We were greeted by Denise Lieberman, a civil rights lawyer, who had just arrived at the center with her arms full. I quickly established that she was the team leader as she wasted no time in turning on the lights and coffee machine, setting up the centre, getting someone to pick up assortments of bagels and cream cheeses and organising the volunteers who were beginning to trickle in to the centre.

Most volunteers were lawyers on standby to address complaints of electoral irregularities. The day started off slowly and I was beginning to feel convinced that voters in America do not need protection after all and the existence of such programme was merely a frivolity and not necessity.

Throughout my trip in the USA, I asked some Americans whether electoral fraud is a concern in the country. Most of them smiled politely as if it was the most ridiculous question they had ever heard. According to many, it would be extremely difficult but not impossible, to find someone trying to vote twice since the real challenge is actually to get more Americans to vote. Apparently, the USA is notoriously known for low voter turnout, except for the last Presidential election when throngs of young voters turned up to vote.

What intrigued me the most was the absence of photo ID as a requirement to vote. When I pressed on about how such a system could potentially become a target for abuse and fraud, most of them just shrugged and said, “You just need to trust.” It was my turn to smile politely.

While refilling my third cup of coffee that morning, I stroke up a conversation with another volunteer. According to him, many Americans do not have any form of photo identification since not all Americans possess a passport or driver’s license; the two most common documents with photos attached. As such, it makes it virtually impossible for the electoral law to include photo ID as a requirement to vote. He believes that one of the main reasons why some Americans make this into such a big issue is to prevent certain voters from voting for the opposition.

Sure enough, one of the complaints which subsequently came in that morning was of a polling officer who insisted that a voter must present a photo ID in order to vote. Later on, John and I were sent to a polling station to investigate a complaint against a Republican challenger who was allegedly telling polling officers that the voting machines were faulty and in order for a republican vote to be registered in the system, voters must press the button for the Republican candidate repetitively. Another complaint received was from a blind voter who was concerned that the polling officer might not have read out the whole list of candidates and propositions on the ballot paper.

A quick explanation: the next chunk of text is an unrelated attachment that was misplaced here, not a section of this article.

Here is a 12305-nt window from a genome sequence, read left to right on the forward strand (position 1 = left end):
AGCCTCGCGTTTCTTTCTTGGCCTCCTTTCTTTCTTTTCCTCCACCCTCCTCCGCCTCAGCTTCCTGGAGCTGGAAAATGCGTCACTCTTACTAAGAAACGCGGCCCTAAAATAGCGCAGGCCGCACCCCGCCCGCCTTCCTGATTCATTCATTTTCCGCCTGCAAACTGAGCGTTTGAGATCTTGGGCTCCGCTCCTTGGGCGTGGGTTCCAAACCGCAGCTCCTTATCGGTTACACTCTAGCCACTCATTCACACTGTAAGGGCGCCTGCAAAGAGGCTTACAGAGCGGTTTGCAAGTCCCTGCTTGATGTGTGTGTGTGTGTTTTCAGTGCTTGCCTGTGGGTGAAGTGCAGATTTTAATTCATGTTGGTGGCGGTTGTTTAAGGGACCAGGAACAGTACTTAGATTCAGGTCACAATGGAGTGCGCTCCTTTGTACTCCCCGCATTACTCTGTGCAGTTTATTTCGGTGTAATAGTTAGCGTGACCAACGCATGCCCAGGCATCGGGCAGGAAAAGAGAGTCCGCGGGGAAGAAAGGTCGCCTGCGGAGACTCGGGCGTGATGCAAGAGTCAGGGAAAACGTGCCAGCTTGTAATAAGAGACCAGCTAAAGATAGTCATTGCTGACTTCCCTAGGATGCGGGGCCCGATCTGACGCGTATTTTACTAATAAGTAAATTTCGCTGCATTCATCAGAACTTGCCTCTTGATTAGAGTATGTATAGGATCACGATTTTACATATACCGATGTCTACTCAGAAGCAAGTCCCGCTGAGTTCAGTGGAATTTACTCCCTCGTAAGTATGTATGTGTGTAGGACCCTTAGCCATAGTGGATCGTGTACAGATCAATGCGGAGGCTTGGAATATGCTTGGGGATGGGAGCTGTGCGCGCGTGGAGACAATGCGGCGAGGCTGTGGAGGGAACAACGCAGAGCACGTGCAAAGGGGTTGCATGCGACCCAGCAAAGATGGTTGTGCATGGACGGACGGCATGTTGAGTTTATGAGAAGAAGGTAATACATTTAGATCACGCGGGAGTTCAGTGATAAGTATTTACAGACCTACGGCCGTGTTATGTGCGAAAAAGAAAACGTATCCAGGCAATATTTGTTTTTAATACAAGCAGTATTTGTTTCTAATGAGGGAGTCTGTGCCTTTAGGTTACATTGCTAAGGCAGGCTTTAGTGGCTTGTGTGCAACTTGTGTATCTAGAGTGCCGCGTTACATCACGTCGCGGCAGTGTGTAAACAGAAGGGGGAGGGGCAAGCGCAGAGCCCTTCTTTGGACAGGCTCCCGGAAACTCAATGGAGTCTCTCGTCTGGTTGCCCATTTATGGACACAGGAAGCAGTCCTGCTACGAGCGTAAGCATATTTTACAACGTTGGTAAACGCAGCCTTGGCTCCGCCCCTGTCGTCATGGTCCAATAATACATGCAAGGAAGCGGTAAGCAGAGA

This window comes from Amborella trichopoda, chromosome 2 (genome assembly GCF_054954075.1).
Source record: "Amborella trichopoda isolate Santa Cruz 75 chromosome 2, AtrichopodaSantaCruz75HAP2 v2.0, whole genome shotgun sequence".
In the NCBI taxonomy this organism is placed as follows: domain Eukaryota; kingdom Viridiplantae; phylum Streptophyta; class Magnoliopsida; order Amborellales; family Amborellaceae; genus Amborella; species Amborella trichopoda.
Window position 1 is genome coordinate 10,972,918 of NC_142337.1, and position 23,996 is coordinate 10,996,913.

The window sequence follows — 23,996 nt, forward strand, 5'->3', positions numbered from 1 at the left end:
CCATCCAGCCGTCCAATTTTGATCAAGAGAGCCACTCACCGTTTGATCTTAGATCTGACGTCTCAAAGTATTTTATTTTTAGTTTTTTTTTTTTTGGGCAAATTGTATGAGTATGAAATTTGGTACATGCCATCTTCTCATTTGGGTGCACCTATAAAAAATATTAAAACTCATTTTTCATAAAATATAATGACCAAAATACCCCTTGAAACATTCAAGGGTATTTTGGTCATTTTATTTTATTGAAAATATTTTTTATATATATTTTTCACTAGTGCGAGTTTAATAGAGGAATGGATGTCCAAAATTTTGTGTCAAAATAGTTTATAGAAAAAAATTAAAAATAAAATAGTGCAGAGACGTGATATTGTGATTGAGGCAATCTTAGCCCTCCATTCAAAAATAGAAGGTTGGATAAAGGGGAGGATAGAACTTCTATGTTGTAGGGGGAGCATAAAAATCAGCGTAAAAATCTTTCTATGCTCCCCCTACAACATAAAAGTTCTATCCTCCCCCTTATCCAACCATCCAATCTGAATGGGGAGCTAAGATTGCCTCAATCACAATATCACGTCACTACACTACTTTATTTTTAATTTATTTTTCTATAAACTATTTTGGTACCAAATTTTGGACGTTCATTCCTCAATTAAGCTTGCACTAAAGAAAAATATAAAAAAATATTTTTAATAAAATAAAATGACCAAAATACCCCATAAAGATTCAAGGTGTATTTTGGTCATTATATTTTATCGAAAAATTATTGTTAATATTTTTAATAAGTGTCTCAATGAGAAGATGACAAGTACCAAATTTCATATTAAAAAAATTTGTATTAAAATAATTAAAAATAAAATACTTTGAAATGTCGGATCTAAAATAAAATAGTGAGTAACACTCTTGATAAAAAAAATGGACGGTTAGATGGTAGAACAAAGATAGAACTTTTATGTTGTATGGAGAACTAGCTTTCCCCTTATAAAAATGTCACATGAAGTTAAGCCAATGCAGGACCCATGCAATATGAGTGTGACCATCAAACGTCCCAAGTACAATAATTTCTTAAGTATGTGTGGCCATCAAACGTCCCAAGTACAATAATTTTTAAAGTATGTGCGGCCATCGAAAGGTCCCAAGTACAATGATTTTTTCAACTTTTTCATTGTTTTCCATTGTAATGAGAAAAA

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Once we determined that the day was not going to get more exciting, John was ready to cast his vote at the polling station where he registered. As long as I am not John’s employer or labour union representative, I was allowed to accompany and assist him at the voting booth, in which I did. Since USA is pretty much a country that seems to rely heavily on trust, nobody bothered to question whether John genuinely needed my assistance in the first place. I also noticed that there was no police presence in most of the polling stations we went. The only time when we actually saw them was when they came to collect the ballot boxes.

 

Photo above: John Chasnoff distributing electoral materials at one of the polling stations. We had to make sure that we were at least 25 feet away from the entrance of the polling station. A voter arrived at the polling station with his granddaughter.

When I talked to John about my experience in Afghanistan as a Civic Education Officer and Political Rights Verification Officer, I was reminded of how different the atmosphere was on election day in Afghanistan. At the end of the day, we would have witnessed or received countless of reports on the number of fraud, intimidation and violence committed all over the country.